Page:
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The fix is in

Mike Fleury checks up on an old problem.


It’s 2007, we’re fixing Halifax, and it seemed as good a time as any to check in on one of our favourite disappointments from 2006, the sprawling abyss (slash parking lot) on the corner of Spring Garden and Queen.

As you may or may not recall, the lot was discussed last spring in a series of public planning meetings. Hundreds of people—citizens, developers, business owners—attended. The ideas were diverse, and occasionally ambitious. The excitement was palpable. People were arguing, talking, sharing.

Now, enh, not so much. Although some citizens raised concerns about the short-term use of Spring Garden and Queen at the public planning sessions, it eventually became clear that the only short-term plan that ever existed for the site was that it would host a provincially-managed parking lot—the same lot that occupies most of the site today. Sure, it generates income. But where’s the love?

The long-term possibilities on the site also took a blow when it was revealed that Dalhousie University had a pre-existing agreement with the province to manage and operate the far corner of the site, near Queen and Morris Streets, by way of a 99-year lease. Dal has stated that they plan to install more surface parking when they gain control of that portion of the property.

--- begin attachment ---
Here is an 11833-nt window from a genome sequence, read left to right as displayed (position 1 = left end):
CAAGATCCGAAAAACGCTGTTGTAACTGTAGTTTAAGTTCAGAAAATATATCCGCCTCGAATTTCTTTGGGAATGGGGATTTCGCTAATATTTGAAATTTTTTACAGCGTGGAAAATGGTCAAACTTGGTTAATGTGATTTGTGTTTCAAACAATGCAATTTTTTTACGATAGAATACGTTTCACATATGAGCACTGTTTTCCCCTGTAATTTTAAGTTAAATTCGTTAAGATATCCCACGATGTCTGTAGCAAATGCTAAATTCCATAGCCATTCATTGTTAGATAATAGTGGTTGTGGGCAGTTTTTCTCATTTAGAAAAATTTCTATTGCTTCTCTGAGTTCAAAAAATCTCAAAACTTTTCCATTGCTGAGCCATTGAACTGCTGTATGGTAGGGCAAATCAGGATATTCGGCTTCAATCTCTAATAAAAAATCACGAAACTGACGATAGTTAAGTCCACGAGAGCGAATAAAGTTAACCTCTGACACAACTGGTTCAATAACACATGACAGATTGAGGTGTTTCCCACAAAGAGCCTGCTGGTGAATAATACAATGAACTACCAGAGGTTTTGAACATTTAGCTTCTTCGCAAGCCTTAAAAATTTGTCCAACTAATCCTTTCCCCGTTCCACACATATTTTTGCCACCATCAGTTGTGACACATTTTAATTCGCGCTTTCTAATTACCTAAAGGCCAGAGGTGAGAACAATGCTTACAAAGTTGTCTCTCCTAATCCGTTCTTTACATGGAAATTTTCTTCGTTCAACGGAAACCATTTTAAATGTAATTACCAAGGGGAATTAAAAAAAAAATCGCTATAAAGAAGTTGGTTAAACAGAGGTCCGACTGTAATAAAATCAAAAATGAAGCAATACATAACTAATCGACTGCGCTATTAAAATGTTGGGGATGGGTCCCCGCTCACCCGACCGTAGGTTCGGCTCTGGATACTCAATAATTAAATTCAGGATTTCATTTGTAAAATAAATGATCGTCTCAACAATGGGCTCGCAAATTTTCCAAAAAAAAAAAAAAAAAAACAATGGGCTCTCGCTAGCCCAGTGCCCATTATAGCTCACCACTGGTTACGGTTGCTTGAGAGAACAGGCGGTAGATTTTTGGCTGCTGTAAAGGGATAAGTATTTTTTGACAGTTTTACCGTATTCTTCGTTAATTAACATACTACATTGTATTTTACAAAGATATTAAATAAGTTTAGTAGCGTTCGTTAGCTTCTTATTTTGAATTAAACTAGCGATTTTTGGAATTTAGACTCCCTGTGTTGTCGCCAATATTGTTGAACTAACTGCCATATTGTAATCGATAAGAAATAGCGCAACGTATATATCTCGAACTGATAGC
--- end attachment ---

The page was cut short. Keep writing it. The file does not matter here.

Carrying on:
Parking, parking, parking. It was all supposed to be so much more exciting, wasn’t it? Bernie Smith of the Spring Garden Area Business Association says that citizens concerned with Spring Garden Road have remained “acutely aware” of the situation, and that interim parking could still give way to something more exciting.

“Truthfully, there was a heck of a disappointment on that site last year,” says Smith. “That part of it was leased to Dal for parking, that was quite inconsistent for the vision of the place…but we’ve still got a wonderful opportunity site there.”

Currently, the city and the province are negotiating the transfer of land from provincial to municipal control. Once the city owns the land, some of the more inspiring long-term projects on the site can begin to take shape. For now, that continues to be the news to report—the site will stay in a holding pattern until the province-to-city transfer occurs.

Among the likely long-term developments, a new public library on Spring Garden and Queen is still being discussed.

“It will be an uphill sled, I think, to get that library…that is, it might take a while,” says Smith. “But I know that the library is anxious to start a fundraising drive. As soon has they have something obvious and tangible to point to, they’ll start a fundraising drive.”

The has also been buzz about a new Dal research facility building that may land somewhere on the Spring Garden and Queen block, a rumour that concerns Smith.

“You start hearing things like that, and suddenly we’re not left with a lot of space. It starts to become very institutional,” he says. “We need vibrancy and fun at night, holding your best girl’s hand, or vice versa, cafes, people out recreating in various ways.”

One way to do that: Smith says the Business Association is looking at adding new retail space on the two parking lots along Clyde Street, behind existing merchants like Dugger’s and the relatively new Spring Garden Starbucks, to take advantage of the impending changes on Spring Garden an Queen.

Imagine that: a parking lot actually being replaced.

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